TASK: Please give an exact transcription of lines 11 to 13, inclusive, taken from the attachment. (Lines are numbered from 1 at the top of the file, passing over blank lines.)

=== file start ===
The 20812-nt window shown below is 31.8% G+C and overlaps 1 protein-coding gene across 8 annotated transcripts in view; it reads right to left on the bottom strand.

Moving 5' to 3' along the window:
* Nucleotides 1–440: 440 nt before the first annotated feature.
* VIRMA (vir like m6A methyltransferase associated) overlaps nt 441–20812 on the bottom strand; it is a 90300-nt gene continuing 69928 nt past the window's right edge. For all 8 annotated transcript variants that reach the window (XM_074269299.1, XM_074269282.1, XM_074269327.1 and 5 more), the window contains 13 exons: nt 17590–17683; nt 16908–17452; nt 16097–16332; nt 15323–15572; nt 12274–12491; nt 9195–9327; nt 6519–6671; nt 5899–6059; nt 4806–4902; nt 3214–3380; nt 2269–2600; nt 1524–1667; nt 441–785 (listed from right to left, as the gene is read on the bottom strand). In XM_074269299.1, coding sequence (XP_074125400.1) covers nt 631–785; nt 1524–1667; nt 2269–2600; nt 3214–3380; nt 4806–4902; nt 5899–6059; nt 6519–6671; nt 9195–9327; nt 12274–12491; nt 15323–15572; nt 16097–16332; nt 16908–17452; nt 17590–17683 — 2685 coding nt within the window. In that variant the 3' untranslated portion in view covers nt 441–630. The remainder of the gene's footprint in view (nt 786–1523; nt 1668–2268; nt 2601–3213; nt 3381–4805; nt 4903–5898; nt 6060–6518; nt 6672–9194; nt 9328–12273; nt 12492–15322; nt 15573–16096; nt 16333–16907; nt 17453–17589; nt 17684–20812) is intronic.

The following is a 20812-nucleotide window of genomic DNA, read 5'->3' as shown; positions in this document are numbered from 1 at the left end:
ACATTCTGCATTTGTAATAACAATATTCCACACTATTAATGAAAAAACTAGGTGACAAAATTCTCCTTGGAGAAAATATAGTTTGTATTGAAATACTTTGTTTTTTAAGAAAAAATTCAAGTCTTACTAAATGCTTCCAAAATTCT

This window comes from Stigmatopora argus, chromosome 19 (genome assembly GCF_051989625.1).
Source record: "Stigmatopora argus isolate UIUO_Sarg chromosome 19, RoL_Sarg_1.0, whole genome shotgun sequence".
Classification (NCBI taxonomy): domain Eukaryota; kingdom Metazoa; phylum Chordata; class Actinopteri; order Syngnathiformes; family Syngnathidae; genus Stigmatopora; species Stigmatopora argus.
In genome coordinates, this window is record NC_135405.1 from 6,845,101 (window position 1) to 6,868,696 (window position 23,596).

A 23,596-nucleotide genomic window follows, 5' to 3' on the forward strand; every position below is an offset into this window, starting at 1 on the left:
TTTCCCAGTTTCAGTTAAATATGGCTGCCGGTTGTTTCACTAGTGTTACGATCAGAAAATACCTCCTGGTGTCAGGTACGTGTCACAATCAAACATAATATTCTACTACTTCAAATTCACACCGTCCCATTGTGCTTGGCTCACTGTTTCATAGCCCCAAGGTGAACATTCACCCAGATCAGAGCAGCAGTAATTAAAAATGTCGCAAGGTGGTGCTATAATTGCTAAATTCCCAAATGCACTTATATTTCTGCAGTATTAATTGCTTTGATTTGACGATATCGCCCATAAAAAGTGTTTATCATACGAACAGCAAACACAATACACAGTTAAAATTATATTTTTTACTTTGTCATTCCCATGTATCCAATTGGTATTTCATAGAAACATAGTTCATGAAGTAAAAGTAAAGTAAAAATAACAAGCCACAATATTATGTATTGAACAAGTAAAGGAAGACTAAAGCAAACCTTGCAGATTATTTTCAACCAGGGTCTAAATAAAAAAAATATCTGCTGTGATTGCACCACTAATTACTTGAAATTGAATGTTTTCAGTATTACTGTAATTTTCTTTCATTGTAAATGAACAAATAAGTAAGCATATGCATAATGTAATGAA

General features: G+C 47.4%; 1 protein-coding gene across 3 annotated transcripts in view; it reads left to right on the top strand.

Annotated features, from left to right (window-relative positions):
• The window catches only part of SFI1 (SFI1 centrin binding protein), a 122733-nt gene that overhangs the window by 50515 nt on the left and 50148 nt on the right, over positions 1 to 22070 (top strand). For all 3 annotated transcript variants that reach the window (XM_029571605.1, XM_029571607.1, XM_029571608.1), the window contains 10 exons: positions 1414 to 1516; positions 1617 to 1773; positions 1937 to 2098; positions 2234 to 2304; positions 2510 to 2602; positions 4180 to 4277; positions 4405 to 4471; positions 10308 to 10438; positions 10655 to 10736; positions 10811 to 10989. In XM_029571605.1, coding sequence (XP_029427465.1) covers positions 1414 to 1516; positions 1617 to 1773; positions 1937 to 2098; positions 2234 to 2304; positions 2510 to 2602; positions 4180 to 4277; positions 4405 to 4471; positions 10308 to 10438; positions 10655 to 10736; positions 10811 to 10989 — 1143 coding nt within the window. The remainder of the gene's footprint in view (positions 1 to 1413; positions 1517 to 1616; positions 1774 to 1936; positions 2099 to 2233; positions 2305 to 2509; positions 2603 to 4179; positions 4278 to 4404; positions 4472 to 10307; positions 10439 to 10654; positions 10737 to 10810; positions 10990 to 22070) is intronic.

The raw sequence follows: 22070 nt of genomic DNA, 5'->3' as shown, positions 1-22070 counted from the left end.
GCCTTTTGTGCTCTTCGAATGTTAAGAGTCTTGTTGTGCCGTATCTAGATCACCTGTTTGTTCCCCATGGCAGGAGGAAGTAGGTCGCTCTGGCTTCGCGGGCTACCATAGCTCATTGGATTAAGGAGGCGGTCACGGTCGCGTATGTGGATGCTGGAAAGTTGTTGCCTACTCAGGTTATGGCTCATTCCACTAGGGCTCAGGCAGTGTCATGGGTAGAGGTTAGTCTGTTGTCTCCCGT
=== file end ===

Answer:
A 23,596-nucleotide genomic window follows, 5' to 3' on the forward strand; every position below is an offset into this window, starting at 1 on the left:
TTTCCCAGTTTCAGTTAAATATGGCTGCCGGTTGTTTCACTAGTGTTACGATCAGAAAATACCTCCTGGTGTCAGGTACGTGTCACAATCAAACATAATATTCTACTACTTCAAATTCACACCGTCCCATTGTGCTTGGCTCACTGTTTCATAGCCCCAAGGTGAACATTCACCCAGATCAGAGCAGCAGTAATTAAAAATGTCGCAAGGTGGTGCTATAATTGCTAAATTCCCAAATGCACTTATATTTCTGCAGTATTAATTGCTTTGATTTGACGATATCGCCCATAAAAAGTGTTTATCATACGAACAGCAAACACAATACACAGTTAAAATTATATTTTTTACTTTGTCATTCCCATGTATCCAATTGGTATTTCATAGAAACATAGTTCATGAAGTAAAAGTAAAGTAAAAATAACAAGCCACAATATTATGTATTGAACAAGTAAAGGAAGACTAAAGCAAACCTTGCAGATTATTTTCAACCAGGGTCTAAATAAAAAAAATATCTGCTGTGATTGCACCACTAATTACTTGAAATTGAATGTTTTCAGTATTACTGTAATTTTCTTTCATTGTAAATGAACAAATAAGTAAGCATATGCATAATGTAATGAA

General features: G+C 47.4%; 1 protein-coding gene across 3 annotated transcripts in view; it reads left to right on the top strand.